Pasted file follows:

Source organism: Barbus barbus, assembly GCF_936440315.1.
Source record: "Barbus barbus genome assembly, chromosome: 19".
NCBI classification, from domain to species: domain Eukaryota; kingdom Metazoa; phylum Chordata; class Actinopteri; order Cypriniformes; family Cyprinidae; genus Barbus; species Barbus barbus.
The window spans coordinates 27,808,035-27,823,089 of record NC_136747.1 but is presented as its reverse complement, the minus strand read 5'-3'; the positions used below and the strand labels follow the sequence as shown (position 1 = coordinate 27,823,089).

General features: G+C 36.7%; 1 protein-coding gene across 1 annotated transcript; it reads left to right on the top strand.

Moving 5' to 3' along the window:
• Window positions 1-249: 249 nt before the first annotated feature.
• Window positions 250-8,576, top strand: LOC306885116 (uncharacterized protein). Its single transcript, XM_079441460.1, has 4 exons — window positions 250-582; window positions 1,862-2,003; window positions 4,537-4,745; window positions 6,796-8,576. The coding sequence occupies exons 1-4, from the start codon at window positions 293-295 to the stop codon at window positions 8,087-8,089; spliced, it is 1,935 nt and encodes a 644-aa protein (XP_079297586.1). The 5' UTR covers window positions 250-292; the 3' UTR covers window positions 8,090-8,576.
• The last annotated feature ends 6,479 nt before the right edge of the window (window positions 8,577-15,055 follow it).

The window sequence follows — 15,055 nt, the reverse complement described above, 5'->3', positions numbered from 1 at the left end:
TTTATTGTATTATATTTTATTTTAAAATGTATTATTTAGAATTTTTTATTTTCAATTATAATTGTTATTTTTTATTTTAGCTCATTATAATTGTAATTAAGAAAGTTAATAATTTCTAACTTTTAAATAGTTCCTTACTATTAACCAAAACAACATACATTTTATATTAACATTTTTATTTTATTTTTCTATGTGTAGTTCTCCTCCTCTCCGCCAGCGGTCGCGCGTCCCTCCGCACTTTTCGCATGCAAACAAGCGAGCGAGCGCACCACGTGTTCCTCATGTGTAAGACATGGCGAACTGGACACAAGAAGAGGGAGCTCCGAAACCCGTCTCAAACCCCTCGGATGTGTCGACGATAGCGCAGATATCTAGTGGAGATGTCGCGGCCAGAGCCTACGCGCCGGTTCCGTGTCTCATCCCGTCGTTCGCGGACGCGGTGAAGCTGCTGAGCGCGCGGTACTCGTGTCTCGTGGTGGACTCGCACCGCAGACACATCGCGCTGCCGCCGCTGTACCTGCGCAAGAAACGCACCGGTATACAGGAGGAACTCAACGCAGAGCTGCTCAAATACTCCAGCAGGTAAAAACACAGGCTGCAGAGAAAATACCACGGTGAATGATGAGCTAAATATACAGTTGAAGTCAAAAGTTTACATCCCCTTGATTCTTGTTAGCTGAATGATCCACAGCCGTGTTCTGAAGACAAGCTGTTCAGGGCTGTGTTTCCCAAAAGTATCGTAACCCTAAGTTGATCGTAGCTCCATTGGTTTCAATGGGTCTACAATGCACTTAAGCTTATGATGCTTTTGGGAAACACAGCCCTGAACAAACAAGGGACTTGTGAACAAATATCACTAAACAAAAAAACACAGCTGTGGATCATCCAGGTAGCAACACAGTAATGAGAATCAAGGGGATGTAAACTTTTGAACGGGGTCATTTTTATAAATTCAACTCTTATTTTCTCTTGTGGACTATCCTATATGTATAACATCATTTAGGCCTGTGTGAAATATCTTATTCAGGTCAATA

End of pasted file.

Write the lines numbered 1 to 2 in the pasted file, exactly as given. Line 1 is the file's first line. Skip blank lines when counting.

Source organism: Barbus barbus, assembly GCF_936440315.1.
Source record: "Barbus barbus genome assembly, chromosome: 19".